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‘Did You Hear The Falling Rose’ was originally published in Volume XIII, December 2023

It was somewhere near Dour Bigoudine where we lost Issa.

We’ve covered pretty much the entirety of the western Sahara and Morocco, yet here we stand—on the side of the A3, rearranging board bags, straps and the rest, and praying to whichever god we believe in between our diverse crew that we’ll get the fuck to Casablanca, stat. Driving 2500 kilometres from the Western Sahara up through Morocco is a stellar way to get the measure of a man. And Issa is a good, good man. A blown turbo on the last six-hour leg of 36 hours of driving was not the way we envisaged saying goodbye. It rarely is.

Welcome to A Div. Billabong’s Adventure Wing (division!) and in the spirit of ‘be careful what you wish for’, an adventure is exactly what we got. As I stand on the side on the Autoroute A3, with a blown engine, watching our group of 18 redistribute themselves between a three pick-up truck convoy, and multiple flights leaving Casablanca imminently, there is no emotion. No sense of panic. Boards are re-strapped. Bags under eyes and the same trousers for 10 days. Skincare routine left the chat a long time ago and is replaced by pockets of sand, rolling papers and loose dirham notes.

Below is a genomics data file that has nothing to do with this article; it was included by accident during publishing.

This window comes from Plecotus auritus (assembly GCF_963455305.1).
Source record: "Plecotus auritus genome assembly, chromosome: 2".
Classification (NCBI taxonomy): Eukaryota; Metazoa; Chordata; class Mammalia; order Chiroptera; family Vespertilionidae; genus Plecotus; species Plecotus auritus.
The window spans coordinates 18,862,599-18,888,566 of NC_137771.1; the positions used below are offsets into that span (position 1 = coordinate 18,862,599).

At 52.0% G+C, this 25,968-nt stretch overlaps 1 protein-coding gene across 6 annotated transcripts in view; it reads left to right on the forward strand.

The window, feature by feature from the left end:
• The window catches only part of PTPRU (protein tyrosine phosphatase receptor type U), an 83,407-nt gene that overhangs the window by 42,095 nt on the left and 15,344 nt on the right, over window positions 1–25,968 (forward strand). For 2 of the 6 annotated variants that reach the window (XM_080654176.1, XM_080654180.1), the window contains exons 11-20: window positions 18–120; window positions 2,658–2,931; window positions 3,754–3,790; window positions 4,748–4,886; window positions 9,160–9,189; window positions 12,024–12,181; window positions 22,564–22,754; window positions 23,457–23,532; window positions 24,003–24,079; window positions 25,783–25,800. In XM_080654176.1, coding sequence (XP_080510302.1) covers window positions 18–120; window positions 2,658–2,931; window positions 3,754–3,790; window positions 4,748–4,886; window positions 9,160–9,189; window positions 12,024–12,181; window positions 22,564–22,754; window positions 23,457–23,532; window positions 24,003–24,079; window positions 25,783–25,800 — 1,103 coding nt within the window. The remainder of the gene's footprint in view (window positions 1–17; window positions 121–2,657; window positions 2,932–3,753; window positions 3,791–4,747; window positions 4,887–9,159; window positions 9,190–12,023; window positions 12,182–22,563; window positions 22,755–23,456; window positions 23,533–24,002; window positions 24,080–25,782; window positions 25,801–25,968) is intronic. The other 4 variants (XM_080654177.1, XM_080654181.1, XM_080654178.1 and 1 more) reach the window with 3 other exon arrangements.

Because nothing phases us anymore.

But, first as these things naturally should start, to the beginning. We arrive in Casablanca. Casablanca is a melting pot, somewhere in between Jo’burg, Beirut and Marrakech on sea, there are decent places to have lunch, but trying to find an honest taxi driver is nigh-on impossible. Not to mention the surprising experience in the hotel spa and a dive into my recently deleted pictures but that is a story for another time. However, we are in the safest of hands, under the guiding light of Souf Charoub, Billabong’s nose-stickered Moroccan goofy powerhouse and all round top chap.

Our crew is a good one (as Billabong trips always are): Macy, Luana and Ryan fresh off the CT from Portugal and straight before Bells; Jai Glindeman has flown in from Australia, and is, understandably, feeling tired.

“So Macy, what takes you to Morocco?” I gently enquire over a mint tea and Marlboro light.